by Jason Garcia
Updated 2 yearss ago
Fundraising became so complicated that a former legislative aide built a sophisticated computer program to track all the checks.
A little over two years ago, on an early spring morning in Tallahassee, not long after Florida lawmakers had fled the city following the end of the annual legislative session, three friends met for coffee at Goodies, a sandwich shop a few blocks from the Capitol.
Joe Clements, a former legislative aide, and Matt Farrar, a former lobbyist, had decided to strike out on their own and were looking for an angle that they could build into a business. Andy Palmer, a lobbyist with Metz, Husband & Daughton, happened to have one.
With a client list ranging from American Express to Walt Disney World, Metz is one of the top lobbying firms in Florida. Part of its influence comes from raising millions of dollars every election cycle from its clients for politicians in Tallahassee.
Tracking that fundraising operation was a headache. Metz had monitored everything via a Microsoft Access database that few people in the firm really knew how to use, and a handful of Excel spreadsheets never displayed precisely the right information that people wanted to see.
Inside Goodies, the Metz firm’s headache became Clements and Farrar’s opportunity.
“I said, ‘Here’s what I want,’ "Palmer says. “ ‘I want to know how much money I’m collecting from clients. I want to be able to run reports for each client on demand. And when a member (of the Florida Legislature) calls me, I want to know real quickly, Hey, you’re asking for X and we’ve already done Y.’ ”
Clements and Farrar went to work. The result was Bundl, a web application to track political fundraising for lobbying firms and other “bundlers.”
While there are other online fundraising platforms on the market, Bundl appears to be unique in that it is aimed squarely at the middlemen and women who are the heart of modern day campaign finance.
Clements and Farrar say they have so far signed half a dozen of the state’s top 15 lobbying firms as clients, each of whom pays up to $5,000 per election cycle to use the system. The list of Bundl users includes Metz, Husband & Daughton; Ron Book & Associates; and Smith, Bryan & Myers, among others.
Bundl monitors every contribution for which a firm is responsible, from the moment it is requested from a client to the moment it is delivered to a legislator. The data can be “tagged” with additional details, such as the contributor’s industry, the event at which the contribution was pledged and whether someone in legislative leadership requested the contribution.
Most important, the data can be quickly sorted in any number of ways. It can answer simple questions, such as how much the firm has raised for a specific legislator and his or her personal political committee. Or it can be used for more complex queries, such as how much a client has donated to House candidates who have all promised to support a certain colleague as House Speaker.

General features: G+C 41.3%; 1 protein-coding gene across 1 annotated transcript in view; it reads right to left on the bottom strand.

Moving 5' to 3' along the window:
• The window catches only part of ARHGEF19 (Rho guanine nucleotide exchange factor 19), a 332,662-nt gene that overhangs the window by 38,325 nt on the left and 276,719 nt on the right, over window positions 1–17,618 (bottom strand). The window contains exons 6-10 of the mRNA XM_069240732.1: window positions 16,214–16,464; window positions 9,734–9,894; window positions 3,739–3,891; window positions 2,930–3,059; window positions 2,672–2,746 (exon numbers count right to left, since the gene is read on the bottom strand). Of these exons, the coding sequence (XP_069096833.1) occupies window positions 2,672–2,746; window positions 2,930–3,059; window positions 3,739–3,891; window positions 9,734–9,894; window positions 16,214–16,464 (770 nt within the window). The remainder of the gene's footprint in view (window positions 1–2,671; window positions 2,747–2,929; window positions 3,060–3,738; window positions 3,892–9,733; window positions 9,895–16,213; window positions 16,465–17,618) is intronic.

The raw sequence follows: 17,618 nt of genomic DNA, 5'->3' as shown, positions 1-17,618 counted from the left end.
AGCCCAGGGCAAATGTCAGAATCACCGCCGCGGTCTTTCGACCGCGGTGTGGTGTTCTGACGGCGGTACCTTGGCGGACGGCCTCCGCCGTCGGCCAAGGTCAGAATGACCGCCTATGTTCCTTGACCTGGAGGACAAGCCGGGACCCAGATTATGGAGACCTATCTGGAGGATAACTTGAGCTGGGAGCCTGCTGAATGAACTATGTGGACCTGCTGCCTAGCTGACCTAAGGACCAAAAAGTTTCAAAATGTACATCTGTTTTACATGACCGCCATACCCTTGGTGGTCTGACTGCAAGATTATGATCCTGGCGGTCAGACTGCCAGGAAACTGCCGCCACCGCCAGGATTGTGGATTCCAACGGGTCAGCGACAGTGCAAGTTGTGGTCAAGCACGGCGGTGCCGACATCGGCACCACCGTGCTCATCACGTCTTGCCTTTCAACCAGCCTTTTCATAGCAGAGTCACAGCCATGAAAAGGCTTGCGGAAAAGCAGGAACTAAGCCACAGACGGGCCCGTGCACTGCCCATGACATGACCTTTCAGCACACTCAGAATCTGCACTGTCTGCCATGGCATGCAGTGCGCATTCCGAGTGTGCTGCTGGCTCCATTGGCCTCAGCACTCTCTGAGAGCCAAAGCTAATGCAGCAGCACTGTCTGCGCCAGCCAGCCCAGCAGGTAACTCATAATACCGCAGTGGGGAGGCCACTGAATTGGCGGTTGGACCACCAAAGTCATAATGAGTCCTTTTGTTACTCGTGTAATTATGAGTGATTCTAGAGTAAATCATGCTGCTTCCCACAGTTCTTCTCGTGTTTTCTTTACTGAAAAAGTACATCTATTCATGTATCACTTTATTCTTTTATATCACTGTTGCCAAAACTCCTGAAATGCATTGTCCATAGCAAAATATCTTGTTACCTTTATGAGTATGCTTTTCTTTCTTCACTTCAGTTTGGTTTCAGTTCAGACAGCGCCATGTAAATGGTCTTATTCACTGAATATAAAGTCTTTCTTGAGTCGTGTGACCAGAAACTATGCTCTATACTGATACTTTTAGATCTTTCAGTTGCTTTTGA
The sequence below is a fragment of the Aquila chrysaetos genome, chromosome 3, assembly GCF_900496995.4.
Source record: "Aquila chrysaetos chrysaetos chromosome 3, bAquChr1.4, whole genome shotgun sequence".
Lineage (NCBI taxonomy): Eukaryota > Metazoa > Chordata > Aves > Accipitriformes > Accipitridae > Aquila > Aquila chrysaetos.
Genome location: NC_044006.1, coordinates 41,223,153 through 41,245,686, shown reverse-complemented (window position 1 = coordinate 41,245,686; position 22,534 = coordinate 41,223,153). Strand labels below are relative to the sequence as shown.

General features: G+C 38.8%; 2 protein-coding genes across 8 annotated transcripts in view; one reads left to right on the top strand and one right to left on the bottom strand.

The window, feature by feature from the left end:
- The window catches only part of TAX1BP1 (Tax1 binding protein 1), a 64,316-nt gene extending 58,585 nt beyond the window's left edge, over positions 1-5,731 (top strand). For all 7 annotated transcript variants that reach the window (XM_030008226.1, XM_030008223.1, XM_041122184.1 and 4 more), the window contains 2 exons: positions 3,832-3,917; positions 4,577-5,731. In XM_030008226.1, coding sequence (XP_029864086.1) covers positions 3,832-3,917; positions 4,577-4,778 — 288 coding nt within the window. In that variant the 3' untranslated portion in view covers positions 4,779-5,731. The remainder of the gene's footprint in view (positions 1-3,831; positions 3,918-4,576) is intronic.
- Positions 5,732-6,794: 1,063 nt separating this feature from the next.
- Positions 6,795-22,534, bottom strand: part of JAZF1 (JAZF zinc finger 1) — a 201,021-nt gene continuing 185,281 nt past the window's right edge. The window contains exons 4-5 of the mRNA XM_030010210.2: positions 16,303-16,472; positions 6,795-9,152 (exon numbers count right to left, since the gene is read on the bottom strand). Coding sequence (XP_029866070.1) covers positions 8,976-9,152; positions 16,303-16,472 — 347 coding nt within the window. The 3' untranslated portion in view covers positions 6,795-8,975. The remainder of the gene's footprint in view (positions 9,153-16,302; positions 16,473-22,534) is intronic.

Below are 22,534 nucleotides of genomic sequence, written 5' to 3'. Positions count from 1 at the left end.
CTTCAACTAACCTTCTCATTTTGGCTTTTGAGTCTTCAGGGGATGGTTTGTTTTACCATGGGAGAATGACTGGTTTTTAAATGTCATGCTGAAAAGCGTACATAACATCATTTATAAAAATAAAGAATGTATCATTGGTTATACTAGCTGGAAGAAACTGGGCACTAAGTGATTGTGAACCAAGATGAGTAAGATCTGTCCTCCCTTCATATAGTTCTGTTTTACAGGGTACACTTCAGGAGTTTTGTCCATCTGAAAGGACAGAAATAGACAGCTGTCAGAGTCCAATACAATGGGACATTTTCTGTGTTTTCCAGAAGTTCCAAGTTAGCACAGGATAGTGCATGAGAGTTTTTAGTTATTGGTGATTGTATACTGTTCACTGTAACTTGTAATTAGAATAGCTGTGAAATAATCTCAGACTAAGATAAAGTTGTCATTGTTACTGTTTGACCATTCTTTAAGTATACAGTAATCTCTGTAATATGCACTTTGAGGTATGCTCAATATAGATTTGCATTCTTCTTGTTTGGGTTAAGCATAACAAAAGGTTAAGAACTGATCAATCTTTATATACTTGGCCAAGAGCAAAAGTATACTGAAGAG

Bundl also allows mobile phone or tablet users to access all of that information on the fly — such as when there’s a meeting with a specific client or legislator.
“We have a large book of clients with varying fundraising approaches, which leads to a lot of moving parts. As such, a system that helps us implement our plan by pulling it all together in a streamlined fashion is extremely valuable,” says Andrea Reilly, a lobbyist and general counsel at Smith, Bryan & Myers.
That there is a market for a product like Bundl is a testament to how vast and frenetic the world of political fundraising has become in Florida. The growth has been fueled in part by the proliferation of political committees that many legislators now use to raise unlimited sums of money.
There are so many checks passing through Metz, Husband & Daughton — hundreds a month, at times — that Allison Liby- Schoonover, who is in charge of tracking it all, uses four-inch binders to hold the physical copies.
“It’s a massive operation, and it’s constantly turning over. We really needed a more structured system that was not open to human error,” she says.
Beyond accuracy, an important element for Bundl users is ensuring they get “credit” from political leaders.
Both of the state’s major political parties — the Republican Party of Florida and the Florida Democratic Party — set fundraising “goals” for lobbying firms each election cycle. The size of the goal depends on the size of the firm and the party making the request; the state GOP, for instance, now expects the biggest firms to raise nearly $2 million each, with half to be spent on state House campaigns and half to be spent on Senate races.
Party leaders monitor progress closely, even adjusting goals upward if they see a firm has signed a new client. Meeting those goals is crucial for firms in order to preserve their relationships with legislative leadership.
Bundl promises its clients the ability to more accurately and precisely track progress toward such fundraising goals — and to make sure that the parties are using accurate information themselves.
Bundl, the company says in marketing materials, will “make sure you get credit for every penny in contributions that you do over the course of a cycle.”